‘Insider’ Is Charged at FDA

Wall Street Journal

Alicia Mundy

Brent Kendall

WASHINGTON-A longtime chemist at the Food and Drug Administration was charged Tuesday with insider trading by federal authorities, who alleged he made as much as $3.6 million trading drug company stocks based on confidential drug-approval information.

The Securities and Exchange Commission filed civil charges against Cheng Yi Liang, 57, an FDA employee since 1996, alleging he illegally traded in advance of at least 27 different FDA announcements involving 19 publicly traded companies.

The Justice Department filed related criminal charges and also charged Mr. Liang’s son, Andrew Liang, in the case. Both are residents of Gaithersburg, Md.

The charges stunned the FDA. Mr. Liang works in the division in charge of approving new drugs, the agency’s most visible and sensitive role. The pharmaceutical industry has long worried about security in this area, given how much secret corporate information is shared with employees at the agency.

“This is the kind of stuff I lost sleep over,” said former FDA commissioner David Kessler, because pharmaceutical companies and Wall Street depend on FDA officials never using their proprietary knowledge “to play the market.”

The SEC and the Justice Department said the men traded shares dating back to 2006 of companies whose drugs were used for colon cancer, schizophrenia, insomnia, severe constipation, osteoarthritis and heart disease.

Some of the FDA announcements at issue involved delays in the approval process due to the drugs’ safety or efficacy tests. Mr. Liang allegedly bought stock for profit before positive announcements, bet on shares falling after negatives ones and sold shares to avoid losses.

Mr. Liang traded stocks of smaller companies developing new drugs, rather than major corporations, to take advantage of the relatively larger swings in these firms’ stocks, the SEC said. The SEC said he went to great lengths to conceal his trading-which was financed in part with a home-equity line of credit-using seven brokerage accounts that weren’t in his name. One belonged to Mr. Liang’s 84-year-old mother in China, the SEC alleged.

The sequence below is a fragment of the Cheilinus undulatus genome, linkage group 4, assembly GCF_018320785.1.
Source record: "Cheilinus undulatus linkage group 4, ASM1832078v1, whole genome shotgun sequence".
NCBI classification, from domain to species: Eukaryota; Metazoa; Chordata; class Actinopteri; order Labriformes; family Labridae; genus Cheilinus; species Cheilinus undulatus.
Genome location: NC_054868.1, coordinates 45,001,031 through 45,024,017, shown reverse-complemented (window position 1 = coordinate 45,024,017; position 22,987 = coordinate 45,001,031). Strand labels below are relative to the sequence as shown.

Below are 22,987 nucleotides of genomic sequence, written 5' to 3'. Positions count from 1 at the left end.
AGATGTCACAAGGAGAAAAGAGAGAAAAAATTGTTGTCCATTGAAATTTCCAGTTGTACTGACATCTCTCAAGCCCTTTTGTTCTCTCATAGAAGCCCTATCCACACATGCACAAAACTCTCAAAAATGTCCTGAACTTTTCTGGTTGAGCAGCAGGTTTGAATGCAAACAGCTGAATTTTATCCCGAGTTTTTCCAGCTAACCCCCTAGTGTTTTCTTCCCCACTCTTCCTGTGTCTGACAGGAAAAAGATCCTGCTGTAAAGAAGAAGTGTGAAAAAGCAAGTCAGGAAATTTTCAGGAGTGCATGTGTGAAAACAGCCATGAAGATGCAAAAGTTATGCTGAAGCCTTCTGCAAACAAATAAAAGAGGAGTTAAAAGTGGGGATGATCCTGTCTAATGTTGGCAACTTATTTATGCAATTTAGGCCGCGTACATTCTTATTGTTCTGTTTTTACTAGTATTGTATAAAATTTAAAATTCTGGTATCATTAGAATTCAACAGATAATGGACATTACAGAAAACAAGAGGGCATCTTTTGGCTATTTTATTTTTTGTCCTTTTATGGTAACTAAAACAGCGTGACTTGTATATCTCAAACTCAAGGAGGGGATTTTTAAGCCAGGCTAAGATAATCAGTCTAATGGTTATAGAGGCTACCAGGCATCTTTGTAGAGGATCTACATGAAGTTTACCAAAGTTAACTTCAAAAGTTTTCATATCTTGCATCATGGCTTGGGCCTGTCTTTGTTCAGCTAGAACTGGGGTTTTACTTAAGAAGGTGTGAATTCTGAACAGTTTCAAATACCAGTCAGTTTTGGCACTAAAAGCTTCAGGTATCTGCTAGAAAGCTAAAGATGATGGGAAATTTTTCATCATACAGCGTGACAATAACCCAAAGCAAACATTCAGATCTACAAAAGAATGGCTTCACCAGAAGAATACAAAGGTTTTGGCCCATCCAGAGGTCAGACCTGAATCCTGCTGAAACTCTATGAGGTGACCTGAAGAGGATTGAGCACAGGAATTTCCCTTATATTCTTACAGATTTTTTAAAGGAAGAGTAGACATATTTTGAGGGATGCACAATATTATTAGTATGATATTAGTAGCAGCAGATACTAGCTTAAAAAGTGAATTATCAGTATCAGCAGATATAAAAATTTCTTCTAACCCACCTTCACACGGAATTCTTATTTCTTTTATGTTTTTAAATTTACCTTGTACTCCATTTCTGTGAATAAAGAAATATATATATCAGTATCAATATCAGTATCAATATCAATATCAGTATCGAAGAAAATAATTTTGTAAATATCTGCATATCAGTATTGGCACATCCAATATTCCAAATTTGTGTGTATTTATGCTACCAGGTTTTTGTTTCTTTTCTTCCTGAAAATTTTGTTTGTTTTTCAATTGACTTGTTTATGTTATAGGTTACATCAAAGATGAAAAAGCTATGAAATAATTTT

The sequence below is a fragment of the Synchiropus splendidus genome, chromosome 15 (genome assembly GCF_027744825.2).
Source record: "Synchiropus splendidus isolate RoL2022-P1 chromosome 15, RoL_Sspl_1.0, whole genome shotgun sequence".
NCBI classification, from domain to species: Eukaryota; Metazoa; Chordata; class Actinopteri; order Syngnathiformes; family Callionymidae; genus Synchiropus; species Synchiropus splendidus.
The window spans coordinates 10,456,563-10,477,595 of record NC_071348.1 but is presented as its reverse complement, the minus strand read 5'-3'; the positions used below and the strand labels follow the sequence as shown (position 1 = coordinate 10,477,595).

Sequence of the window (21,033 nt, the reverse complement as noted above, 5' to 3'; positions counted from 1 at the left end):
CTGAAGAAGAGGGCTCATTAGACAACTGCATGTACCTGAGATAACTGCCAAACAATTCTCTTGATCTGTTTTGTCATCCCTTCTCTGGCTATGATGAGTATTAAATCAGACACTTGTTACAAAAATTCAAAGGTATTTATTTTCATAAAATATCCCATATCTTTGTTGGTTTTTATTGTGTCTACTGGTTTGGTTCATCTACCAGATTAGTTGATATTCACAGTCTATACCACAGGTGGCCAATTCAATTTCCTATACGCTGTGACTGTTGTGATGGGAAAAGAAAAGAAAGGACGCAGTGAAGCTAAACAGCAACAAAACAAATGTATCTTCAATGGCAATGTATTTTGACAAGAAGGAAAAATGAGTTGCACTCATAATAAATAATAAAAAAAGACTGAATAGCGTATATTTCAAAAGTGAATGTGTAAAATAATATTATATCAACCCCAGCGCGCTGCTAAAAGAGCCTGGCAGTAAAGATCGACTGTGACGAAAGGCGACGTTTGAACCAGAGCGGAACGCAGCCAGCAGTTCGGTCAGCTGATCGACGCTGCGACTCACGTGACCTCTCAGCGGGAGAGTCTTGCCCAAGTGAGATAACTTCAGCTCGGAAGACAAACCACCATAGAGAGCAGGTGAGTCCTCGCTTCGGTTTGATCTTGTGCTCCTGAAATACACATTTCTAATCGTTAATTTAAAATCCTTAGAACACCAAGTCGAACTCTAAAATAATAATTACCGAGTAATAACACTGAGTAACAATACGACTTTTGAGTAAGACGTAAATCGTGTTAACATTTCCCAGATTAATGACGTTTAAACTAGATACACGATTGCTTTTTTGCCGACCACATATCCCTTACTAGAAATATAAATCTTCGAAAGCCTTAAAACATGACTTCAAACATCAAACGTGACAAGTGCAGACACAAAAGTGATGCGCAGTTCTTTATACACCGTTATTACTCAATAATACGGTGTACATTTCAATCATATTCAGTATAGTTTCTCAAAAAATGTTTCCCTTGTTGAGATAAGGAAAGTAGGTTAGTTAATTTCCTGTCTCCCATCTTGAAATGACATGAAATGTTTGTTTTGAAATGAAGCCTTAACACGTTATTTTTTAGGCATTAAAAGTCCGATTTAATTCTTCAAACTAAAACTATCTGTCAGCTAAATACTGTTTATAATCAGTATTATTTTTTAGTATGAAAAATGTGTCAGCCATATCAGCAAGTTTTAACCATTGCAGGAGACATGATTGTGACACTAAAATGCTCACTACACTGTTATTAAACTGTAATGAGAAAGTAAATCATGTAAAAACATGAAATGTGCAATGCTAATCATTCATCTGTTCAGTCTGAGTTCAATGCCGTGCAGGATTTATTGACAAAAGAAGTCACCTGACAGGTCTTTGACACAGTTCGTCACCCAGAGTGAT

In the most profitable transaction, the Liangs allegedly traded ahead of a May 2009 announcement by Vanda Pharmaceuticals Inc. that its schizophrenia drug Fanapt had received FDA approval. They netted more than $1 million on the trades, government lawyers alleged.

Another of the companies whose stock he allegedly traded was Momenta Pharmaceuticals Inc., a small biotechnology company from Cambridge, Mass., which was vying with two other companies to make a generic version of the blockbuster blood thinner Lovenox.

The FDA unexpectedly told the companies in November 2007 that they needed to do further testing, holding up the approval process. The SEC claimed Mr. Liang made $130,000 by trading shares a day before the news was made public, cutting Momenta’s stock nearly in half.

When the drug was finally approved, in July 2010, Mr. Liang made another $85,000 buying shares three days ahead of the announcement, the SEC alleged.

Momenta’s chief executive, Craig Wheeler, said the company had no comment, and hoped to soon review the SEC complaint.

SEC investigators don’t believe Mr. Liang is part of a wider insider-trading ring, said a person familiar with the matter. But agency officials are checking to see if other FDA employees have been abusing market-moving information.

The FDA said Tuesday it is aware of the insider-trading charges. “The agency is cooperating fully with the authorities, and will review the situation and take any appropriate action,” its written statement read.

Neither the Liangs nor their attorneys could be reached for comment.

The Justice Department said Mr. Liang’s position at the FDA gave him access to the agency’s password-protected tracking system used to manage drug applications and drug-safety issues. That allowed Mr. Liang to review documents as they passed through the FDA approval process.

Mr. Liang’s last completed transaction in the alleged insider-trading scheme involved Clinical Data Inc., which received FDA approval in January for the antidepressant Viibryd.

According to court documents, officials with the Department of Health and Human Services’ inspector general’s office installed software on Mr. Liang’s work computer that collected screen shots showing how he accessed the tracking system to follow Viibryd matters, including a document recommending approval of the drug.

Over several days, Mr. Liang bought more than 46,000 shares that he sold for a $380,000 profit after the drug was approved, the government alleged.